We run a fabulous music tuition agency in London and one of the questions we get often asked is: ‘Do we provide music lessons for adults?’ Of course the answer is yes. So we asked a few people to write some more questions for me to answer and assist you in considering starting or coming back to learning music.

Peter from Kensington, first asked:
‘What would you say to those you are looking for music lessons, and they had lessons as a child and sadly gave up, but they would like to start again?’
Well Peter that is a very interesting thing and do you know what if I had a pound for everybody who came and said this to me I would be very wealthy man. I tell you. I would honestly say, if you feel like you want to start lessons again and you had lessons as a child, then start again. It is simple as that. I know it is going to be difficult. Moreover, adults always learn a little bit slowly in all honesty. And also, there is a little bit of stigma sometimes about the old lessons you had as a child and maybe you did not have such a nice teacher. But forget all about that! You are an adult and you are fully in control now. Find a great teacher who you can work with. And I am sure you are going to enjoy lessons.


Sara from Chelsea also asked:

‘Do you think children can inspire adults to take music lessons?’
I think the answer is yes, absolutely. Children have this amazing sponge-like-ability to just soak anything around them. Quite frankly, they learn very well, particularly by sight. It is something which sadly as adults we slightly start to lose. Interesting, most children are born with a photographic memory and the older you get the worse it gets. By the time you are 50 or so, that photographic memory has gone which makes a lot more difficult to actually learn music. The other slight problemthat adults have is attention. It is very often that you have a lesson one week and you go back next week and you hope you remember things you have done a weak earlier but of course you do not. You forget it. But that is just one of the things about being an adult and learning a new skill that you have to put up with.


David from Battersea:

‘Doesn’t an adult need to study musical theory?’
That is a quite tricky one to answer honestly, because it depends on what you want to get out of your music lessons. I probably going to take you that you do not want to become some world famous concert pianist or pop star. And if you just started music lessons just to have a little bit for yourself having a little bit theory is good. It is a very good thing. The biggest problem with adults learning is that they always ask ‘why’? Why it is called C major chord? Why is that note four counts long? And sometimes as a teacher I answer: just because it is! It is as simple as that. It is not worth knowing why at this stage. And that is actually the hardest thing to get over as an adult. You are not going to have all the answers straight away. So as long as you can be a bit patient and if your teacher turns around and says it to you ‘there is no reason to know yet why this is called semidemimemi graver’, Then you are going to be doing great.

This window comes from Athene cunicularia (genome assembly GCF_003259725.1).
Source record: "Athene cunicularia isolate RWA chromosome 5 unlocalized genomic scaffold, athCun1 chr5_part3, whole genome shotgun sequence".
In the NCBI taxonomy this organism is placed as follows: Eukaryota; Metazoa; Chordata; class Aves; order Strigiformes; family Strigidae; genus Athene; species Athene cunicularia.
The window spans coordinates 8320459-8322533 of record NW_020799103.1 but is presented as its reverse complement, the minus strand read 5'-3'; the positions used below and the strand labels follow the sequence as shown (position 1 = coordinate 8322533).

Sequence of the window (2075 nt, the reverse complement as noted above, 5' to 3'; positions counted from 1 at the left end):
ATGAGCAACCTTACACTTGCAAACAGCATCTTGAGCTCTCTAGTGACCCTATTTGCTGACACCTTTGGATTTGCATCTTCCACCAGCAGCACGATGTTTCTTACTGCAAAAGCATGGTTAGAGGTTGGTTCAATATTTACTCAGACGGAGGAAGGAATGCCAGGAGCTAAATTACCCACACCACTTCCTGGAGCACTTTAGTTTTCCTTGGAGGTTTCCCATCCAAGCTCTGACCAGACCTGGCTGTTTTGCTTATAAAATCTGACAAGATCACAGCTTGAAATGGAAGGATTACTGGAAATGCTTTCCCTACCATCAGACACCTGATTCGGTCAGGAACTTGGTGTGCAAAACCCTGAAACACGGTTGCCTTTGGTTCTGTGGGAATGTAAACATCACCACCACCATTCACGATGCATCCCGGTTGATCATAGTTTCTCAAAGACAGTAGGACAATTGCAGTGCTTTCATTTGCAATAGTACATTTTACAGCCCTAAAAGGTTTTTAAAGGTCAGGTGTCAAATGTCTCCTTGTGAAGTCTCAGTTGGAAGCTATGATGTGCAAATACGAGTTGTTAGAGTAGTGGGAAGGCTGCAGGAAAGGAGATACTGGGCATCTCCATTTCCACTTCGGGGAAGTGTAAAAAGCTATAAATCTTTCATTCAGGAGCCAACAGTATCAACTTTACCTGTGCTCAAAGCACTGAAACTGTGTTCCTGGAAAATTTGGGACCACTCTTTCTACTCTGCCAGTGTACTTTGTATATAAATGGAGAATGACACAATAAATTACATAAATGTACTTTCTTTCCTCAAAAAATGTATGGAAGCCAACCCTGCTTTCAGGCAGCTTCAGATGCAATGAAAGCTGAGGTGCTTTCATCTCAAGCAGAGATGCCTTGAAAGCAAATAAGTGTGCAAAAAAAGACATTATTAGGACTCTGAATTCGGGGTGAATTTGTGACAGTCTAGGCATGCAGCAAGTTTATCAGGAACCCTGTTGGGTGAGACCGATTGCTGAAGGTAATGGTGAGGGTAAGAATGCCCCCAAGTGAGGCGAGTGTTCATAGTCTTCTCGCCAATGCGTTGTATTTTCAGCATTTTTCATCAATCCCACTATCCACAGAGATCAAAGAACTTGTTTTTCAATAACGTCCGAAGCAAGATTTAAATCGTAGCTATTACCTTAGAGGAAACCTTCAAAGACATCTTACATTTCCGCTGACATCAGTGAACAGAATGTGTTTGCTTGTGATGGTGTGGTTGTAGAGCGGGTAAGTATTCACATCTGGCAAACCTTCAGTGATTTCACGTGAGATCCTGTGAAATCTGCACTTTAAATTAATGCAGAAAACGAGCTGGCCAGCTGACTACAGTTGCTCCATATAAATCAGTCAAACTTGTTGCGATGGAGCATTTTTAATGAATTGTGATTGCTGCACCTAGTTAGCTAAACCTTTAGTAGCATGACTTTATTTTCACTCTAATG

Alistair from Hampton asked:
‘If I am starting lessons afresh as an adult, what instrument do you recommend?’
Now that an easy one to me to say. I would always say – piano. This answer could be biased, yes I am a pianist. But the piano is the only instrument where you can see all notes in front of you laid out in the sequence in a very simple look up sequence. It does not matter if you are playing violin or guitar or trumpet. Everything else has a hand positions and it depends on an em embouchure and all sorts of things. So I would always say if you are in doubt stick with the piano. It is probably easiest instrument to pick up as an adult.


Claire, Notting Hill:
‘What are the benefits of learning a musical instrument for an adult?’
Well… again… a whole video is worth it. But first of all, did you know that playing an instrument can make you smarter? I studied that by the DrJanset from St. Andrew’s University actually tested: cognitive ability of musician against non-musicians. She found that learning a musical instrument slows and prevents mental declines associated with aging. So that is a very important thing to understand.

Did you also know that one of the most powerful and successful people in the world, have learn musical instrument to a really high standard? Condoleezza Rice in America, she was a concert pianist. The hedge fund billionaire Bruce Kovner, he was a pianist. He took classes at Julliard school. In Microsoft, the billionaire Paul Allen who was a guitarist. Woody Allen was a clarinetist as it was Steven Spielberg. The Prime Minister Sir Edward Heath was a conductor. Also Anthony Hopkins, the actor, and even Albert Einstein was trained as a pianist and violinist. So all the best people in the world learnt a musical instrument as it is a really great way to get your mind working.

Also, it helps you to release stress. I know a lot of adults who learn music for one hour a week and they treat it as an stress relief. They switch off their phones, switch off their emails and sit down at the piano, stand up for the violin and the world goes away! And it is quite an amazing thing to do. An the sense of achievement of course is quite phenomenal and hey let’s not forget that playing a musical instrument can be great fun!